Here are 20 psychological nudges to get people to buy from ‘The small BIG – Small Changes that Spark Big Influence’, the new book on marketing persuasion by Persuasion Science rockstars psychologists Robert Cialdini and Noah Goldstein, and Steve Martin.

The small BIG a kind of Nudge meets Influence, the Psychology of Persuasion covering 50 small psychological nudges – drawn from psychological and behavioural science – that can make a big change the persuasive effectiveness of your marketing (or whatever/whoever you are trying to influence).

Many of the psychological nudges are built around Cialdini’s 6 universal persuasion principles (authority, social proof, scarcity, consistency, liking, reciprocity) and are based on the now-dominant idea that our minds have two systems for thinking and solving problems; (system) one – fast, intuitive and mostly unconscious, and (system) two – slow, reasoned and deliberate.

Most people spend most of the time using System 1, only hauling System 2 out to ponder when we absolutely have to. The psychological nudges covered in ‘The small Big’ involve presenting information in a way that fits the automatic biases and rules (heuristics) that make up our System 1 minds.

Here’s the first 20 psychological nudges for your delight and delectation – next week we’ll cover the remaining 30

  • Nudge 1: Nudge people to buy/pay using social proof by telling them about the large number of people who have already bought/paid (UK tax authority HMRC used this to boost payment from late-payers from 57% to 86%)
  • Nudge 2: Nudge people to adopt a new product (go against the crowd/convention) using negative competitor-user imagery by pairing crowd/convention behaviour with unpopular/undesirable people/groups
  • Nudge 3: Nudge people to buy by talking about the costs or benefits of deviating from the norm  (e.g. if buying is the/their norm, then highlight the costs of not buying (deviating from norm), but if buying is not the norm, highlight the benefits of buying (deviating from the norm)
  • Nudge 4: Nudge people to buy a new product (and thereby violate a social norm) using active social proof by showing others actively buying (or in the case of pro-social behaviour, if the social norm is to drop litter, show others picking up litter)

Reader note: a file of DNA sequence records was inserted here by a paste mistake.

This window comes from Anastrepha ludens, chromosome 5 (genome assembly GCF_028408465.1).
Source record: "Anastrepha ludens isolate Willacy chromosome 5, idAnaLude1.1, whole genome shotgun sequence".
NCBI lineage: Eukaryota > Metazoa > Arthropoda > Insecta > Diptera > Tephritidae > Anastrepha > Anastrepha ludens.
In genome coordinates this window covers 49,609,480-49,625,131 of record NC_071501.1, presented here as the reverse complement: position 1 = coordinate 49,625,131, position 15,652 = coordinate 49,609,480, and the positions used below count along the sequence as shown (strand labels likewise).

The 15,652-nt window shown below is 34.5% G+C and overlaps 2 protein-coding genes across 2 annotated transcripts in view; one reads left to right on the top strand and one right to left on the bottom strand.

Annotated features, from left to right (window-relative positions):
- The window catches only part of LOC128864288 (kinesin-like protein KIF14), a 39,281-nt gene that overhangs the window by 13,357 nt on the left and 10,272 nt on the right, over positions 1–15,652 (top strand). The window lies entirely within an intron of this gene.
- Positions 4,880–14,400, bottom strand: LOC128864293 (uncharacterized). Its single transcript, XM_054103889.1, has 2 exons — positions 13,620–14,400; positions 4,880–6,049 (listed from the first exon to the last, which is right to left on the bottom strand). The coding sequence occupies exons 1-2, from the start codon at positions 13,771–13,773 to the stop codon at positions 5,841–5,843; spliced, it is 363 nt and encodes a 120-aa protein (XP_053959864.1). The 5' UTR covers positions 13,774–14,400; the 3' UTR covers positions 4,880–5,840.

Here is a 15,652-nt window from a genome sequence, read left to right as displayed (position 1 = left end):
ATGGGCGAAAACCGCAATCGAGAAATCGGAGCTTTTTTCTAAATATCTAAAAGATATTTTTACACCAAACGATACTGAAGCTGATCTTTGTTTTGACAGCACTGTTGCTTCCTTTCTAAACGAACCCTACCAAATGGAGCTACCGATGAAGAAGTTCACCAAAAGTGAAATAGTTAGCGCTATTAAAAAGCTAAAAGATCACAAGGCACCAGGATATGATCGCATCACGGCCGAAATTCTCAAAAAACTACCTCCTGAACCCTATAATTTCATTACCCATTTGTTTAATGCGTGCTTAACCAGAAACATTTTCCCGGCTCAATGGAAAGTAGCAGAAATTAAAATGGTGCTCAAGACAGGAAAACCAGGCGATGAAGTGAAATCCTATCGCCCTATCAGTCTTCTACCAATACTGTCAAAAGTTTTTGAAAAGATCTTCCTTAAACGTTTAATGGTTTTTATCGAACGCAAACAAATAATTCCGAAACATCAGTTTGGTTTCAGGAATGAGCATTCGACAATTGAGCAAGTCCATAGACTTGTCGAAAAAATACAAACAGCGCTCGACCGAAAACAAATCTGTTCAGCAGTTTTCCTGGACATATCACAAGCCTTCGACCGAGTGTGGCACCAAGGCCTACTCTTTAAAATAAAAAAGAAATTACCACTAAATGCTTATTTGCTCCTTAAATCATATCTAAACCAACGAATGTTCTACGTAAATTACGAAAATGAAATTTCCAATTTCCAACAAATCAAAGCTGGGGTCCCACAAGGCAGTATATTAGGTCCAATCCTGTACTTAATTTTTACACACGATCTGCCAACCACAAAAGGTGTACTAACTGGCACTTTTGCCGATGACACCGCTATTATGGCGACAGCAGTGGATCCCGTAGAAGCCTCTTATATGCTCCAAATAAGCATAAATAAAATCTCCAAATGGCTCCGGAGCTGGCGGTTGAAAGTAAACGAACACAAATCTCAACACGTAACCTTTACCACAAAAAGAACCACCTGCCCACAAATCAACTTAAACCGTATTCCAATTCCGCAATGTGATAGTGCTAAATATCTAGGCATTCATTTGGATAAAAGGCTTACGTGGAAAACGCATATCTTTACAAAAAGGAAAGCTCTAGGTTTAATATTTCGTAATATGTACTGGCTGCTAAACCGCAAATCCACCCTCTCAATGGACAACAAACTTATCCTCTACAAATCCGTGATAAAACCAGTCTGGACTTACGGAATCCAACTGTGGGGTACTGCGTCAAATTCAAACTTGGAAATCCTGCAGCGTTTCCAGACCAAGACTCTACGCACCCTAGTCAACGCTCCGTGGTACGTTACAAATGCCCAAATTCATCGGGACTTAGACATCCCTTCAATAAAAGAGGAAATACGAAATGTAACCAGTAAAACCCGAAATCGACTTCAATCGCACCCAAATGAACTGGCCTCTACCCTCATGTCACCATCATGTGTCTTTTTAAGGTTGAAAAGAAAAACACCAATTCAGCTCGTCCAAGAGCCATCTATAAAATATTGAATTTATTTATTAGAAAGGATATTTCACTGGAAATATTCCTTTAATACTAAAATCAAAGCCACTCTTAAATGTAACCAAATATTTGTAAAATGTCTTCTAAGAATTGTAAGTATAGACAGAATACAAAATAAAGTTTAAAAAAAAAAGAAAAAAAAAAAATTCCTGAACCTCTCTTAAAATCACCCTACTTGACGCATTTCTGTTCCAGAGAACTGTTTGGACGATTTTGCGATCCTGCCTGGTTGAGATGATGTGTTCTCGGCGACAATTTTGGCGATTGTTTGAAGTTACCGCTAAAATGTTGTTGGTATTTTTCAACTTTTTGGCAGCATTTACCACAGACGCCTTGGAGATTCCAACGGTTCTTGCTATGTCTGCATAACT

• Nudge 5: Nudge people to pay attention by using their first name; first name cues our attention (cocktail party phenomenon – from the background din of chatter, you notice when someone uses your name)
  • Nudge 6: Nudge people towards buying by focusing both on how they have similar traits to other buyers and that they are dissimilar to non-buyers (focus on uncommon commonalities)
  • Nudge 7: Nudge people to spot marketing opportunities by pairing them with a fresh set of eyes (familiarity leads to opportunity-blindness)
  • Nudge 8: Nudge people to buy by first securing an active (and public) pre-sales commitment (e.g. sign up for information – for instance missed appointments dropped by 25% when patients filled in an appointment card themselves)
  • Nudge 9: Nudge people indirectly in small steps, by first encouraging them to engage (publicly if possible) in a low-cost activity consistent with buying, and then using further cues to trigger purchase.
  • Nudge 10: Nudge people to buy ‘sinful/guilty’ products by providing them with a way to offset the guilt and ‘licence’ the behaviour (e.g. placing recycling bins in a room will encourage wasteful behaviour)
  • Nudge 11: Nudge people using stories that illustrate the positive ’significance’ of purchase on others – rather than personal benefit.
  • Nudge 12: Nudge people by linking the desired behaviour (e.g. buying) to that of someone they know, whilst linking non-compliance (not buying) to losing (not losing is often a greater motivator than winning)
  • Nudge 13: Nudge people to buy with ‘implementation intentions’ by getting them to predict purchase as likely – and encouraging them to specify the details (when, where etc)
  • Nudge 14: Nudge people to buy with ‘future lock-in’ by inviting them to commit to buying in the future (e.g. subscriptions)
  • Nudge 15: Nudge people to buy now because they owe it to their future selves (moral responsibility to one’s future self)
  • Nudge 16: Nudge people to buy by framing the benefits of purchase as an attainable challenge. We are motivated by challenges, but only when we see them as attainable (5 a day fresh produce recommendation would work better if it was framed as a more attainable 4-6)
  • Nudge 17: Nudge people to buy by first framing their options as a choice between two purchases, and then pointing our what they stand to lose if they don’t choose the option you want them to take (AKA ‘Enhanced Active Choice’)
  • Nudge 18:Nudge people with deadlines – an offer of just a few days will yield more purchases than a more flexible offer with a long expiry date
  • Nudge 19: Nudge people to stay waiting in line/on hold rather than quit using distraction techniques – like Disney queues, give them something entertaining to distract their attention and feeling they are wasting/losing time
  • Nudge 20: Nudge people to buy using ‘preference for potential’ – the way we find future potential to be more compelling than past track record (people preferred a Facebook clip suggesting an artist could become the Next Big Thing, over the same clip suggesting the artist was currently The Next Big Thing’